We now consider species abundance fluctuations, defined as \({x}_{N}^{i}(t)=\sqrt{N}({\bar{\eta }}^{i}(t){m}_{i})\) for i = 1, …, S. Another relevant quantity characterizing the ecosystem biodiversity is the covariance matrix V, \({V}_{ij}=\langle {x}^{i}(t){x}^{j}(t)\rangle \) \(\langle {x}^{i}(t)\rangle \langle {x}^{j}(t)\rangle \), describing the correlations in the population abundance fluctuations between pairs of species population abundances^{32}. In our setting, we can compute analytically this quantity in the limit of normal fluctuations. The stochastic process \(({x}_{N}^{1}(t),\ldots ,{x}_{N}^{S}(t))\) converges in distribution to a Gaussian Markov process X : = (X^{1}(t), …, X^{S}(t)), which solves the stochastic differential equation dX = AX dt + ΦdB_{t}, where B_{t} is a Sdimensional Brownian motion, which corresponds to a Sdimensional OrnsteinUhlenbeck process^{31,33}. The analytical expressions for the matrices A and Φ in terms of the interaction matrices M and L, and of the equilibria, (m_{1}, …, m_{S}), of Eq. (2), are given in the Supplementary Information, Section S2. The covariance matrix, V, can be obtained by solving the following Lyapunov matrix equation AV + V A^{T} + ΦΦ^{T} = 0.
This quantity is typically measured from species population time series, through the Pearson (or other type of) correlations^{34}. Moreover, in many studies once the threshold is set opportunely, it is used as an empirical proxy of the species interactions matrix^{34,35}. In other words, many works assume that M + L can be approximated through V. Other works, applying maximum entropy approach, use V^{−1} as the quantity to describe the species interactions network^{32}. However, we find that both V and V^{−1} are not good proxies of the species interactions matrix M + L (see Supplementary Information, Section S2). This result highlights the importance to properly infer interaction networks from data^{34} by considering a suitable model, which explicitly takes into account species interactions.
Our shift in the assumptions behind cooperative interactions enlightens some theoretical problematic aspect in order to explain species coexistence and ecosystem stability as observed in many real complex ecological communities. In fact, we now show that cooperation promotes species biodiversity and strongly stabilizes the ecosystem dynamics.
The importance of mediated cooperation for preserving biodiversity
If we focus on the purely cooperative voter model (\({\epsilon }_{1}\) = \(\epsilon \) and \({\epsilon }_{2}\) = 0), we are able to analytically relate key dynamical features of Eq. (2) to the topology of the interaction matrix M and prove various results of ecological importance.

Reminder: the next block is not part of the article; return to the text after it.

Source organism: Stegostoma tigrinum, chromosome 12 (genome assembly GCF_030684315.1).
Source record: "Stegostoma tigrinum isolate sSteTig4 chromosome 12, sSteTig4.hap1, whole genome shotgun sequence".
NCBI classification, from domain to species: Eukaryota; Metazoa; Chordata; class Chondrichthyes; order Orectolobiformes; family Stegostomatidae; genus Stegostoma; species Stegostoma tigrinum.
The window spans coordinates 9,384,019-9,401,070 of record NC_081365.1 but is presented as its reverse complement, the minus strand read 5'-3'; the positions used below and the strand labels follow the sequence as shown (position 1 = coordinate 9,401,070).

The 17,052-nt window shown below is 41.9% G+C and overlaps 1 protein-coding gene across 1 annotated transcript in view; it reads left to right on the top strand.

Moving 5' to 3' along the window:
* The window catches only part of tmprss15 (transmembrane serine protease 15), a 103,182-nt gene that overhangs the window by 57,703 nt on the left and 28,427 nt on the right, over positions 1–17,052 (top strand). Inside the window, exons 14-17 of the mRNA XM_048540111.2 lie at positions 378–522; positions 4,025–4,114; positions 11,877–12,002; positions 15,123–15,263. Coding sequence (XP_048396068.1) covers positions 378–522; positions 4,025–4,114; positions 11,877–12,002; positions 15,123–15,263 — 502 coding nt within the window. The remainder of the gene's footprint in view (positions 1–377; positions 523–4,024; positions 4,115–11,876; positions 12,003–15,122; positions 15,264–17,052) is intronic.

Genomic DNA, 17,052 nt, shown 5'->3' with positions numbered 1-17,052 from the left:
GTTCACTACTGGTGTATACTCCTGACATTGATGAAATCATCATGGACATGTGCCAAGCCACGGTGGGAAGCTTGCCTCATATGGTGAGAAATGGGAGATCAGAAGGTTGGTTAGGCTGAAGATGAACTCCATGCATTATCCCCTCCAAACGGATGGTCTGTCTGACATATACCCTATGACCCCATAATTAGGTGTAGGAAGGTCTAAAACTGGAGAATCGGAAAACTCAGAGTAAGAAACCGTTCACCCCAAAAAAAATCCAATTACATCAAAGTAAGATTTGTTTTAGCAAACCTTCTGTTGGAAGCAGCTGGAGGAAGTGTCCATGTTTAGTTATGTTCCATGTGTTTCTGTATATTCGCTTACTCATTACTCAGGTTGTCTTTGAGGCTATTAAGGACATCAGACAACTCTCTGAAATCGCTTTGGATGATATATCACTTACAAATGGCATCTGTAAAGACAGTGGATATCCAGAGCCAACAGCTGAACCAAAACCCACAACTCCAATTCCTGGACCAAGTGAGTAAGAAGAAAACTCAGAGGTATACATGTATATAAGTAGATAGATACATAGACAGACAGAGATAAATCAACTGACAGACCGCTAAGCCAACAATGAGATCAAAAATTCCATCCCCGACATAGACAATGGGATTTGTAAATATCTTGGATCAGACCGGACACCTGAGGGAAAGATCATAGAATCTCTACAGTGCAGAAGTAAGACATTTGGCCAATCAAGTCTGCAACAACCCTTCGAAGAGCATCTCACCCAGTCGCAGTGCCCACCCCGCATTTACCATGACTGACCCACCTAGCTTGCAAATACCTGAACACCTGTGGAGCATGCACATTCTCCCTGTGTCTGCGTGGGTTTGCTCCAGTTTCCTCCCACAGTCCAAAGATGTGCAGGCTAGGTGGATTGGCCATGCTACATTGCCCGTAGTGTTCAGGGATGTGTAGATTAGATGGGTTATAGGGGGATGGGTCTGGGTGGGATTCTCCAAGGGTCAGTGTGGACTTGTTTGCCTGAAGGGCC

First, we show that the presence of nonsupported species–the ith species is nonsupported if \(\sum _{j}{M}_{ji}=0\) – inhibits coexistence equilibria of the whole ecological community. More precisely, if species i is nonsupported by other species then at stationarity Eq. (2) implies that m_{i} = 0. The extinction of the ith may create new unsupported species that goes to zero in the large time limit. Such a cascade of extinctions may eventually end only when \(\sum _{j}{M}_{ji} > 0\) for all nodes/species i of the network (see Supplementary Information, Section S3). The elimination of nodes of the interaction network corresponding to all nonsupported species will be called pruning in the following.
Furthermore, we have found sufficient conditions on the topology of the cooperative interaction matrix M for the existence of stable stationary states of Eq. (2). In fact, if M is irreducible, i.e. if for any node i we can reach any other node j through a path of oriented links (k, l) such that M_{kl} > 0, then the PerronFrobenius (PF) theorem holds^{36} and there is a unique nontrivial stationary state (m_{1}, …, m_{S}) with only positive entries. This solution is proportional to the left eigenvector, v, of M corresponding to the eigenvalue of M with the largest modulus, which turns out to be nondegenerate, real and positive^{36}, denoted by α in the following (and that for brevity we will refer to it as PF eigenvalue). In other words, if M satisfies the PF theorem, then α tells us how the stationary species abundances m are distributed (see Methods). The corresponding right eigenvector will be denoted by w, and it gives information on how press perturbations spread throughout the network^{15}. All components of both v and w are strictly positive and \({m}_{i}={v}_{i}/\sum _{k}{v}_{k}\). An example of irreducible matrix M occurs when M_{ij} > 0 implies M_{ji} > 0 and the network has a single connected component. Many network architectures that have been observed in natural ecological communities satisfy this condition (e.g. hierarchical modular structure in mutualistic networks)^{18}.
Therefore, within our framework, we can analytically study the impact of the species interaction network architecture on system stability and species extinction. Two simple examples are shown corresponding to an ecosystem with no extinction (see Fig. 3A,B) and with extinction (see Fig. 3C,D). Additionally, a realworld example is also shown (see Fig. 3E,F).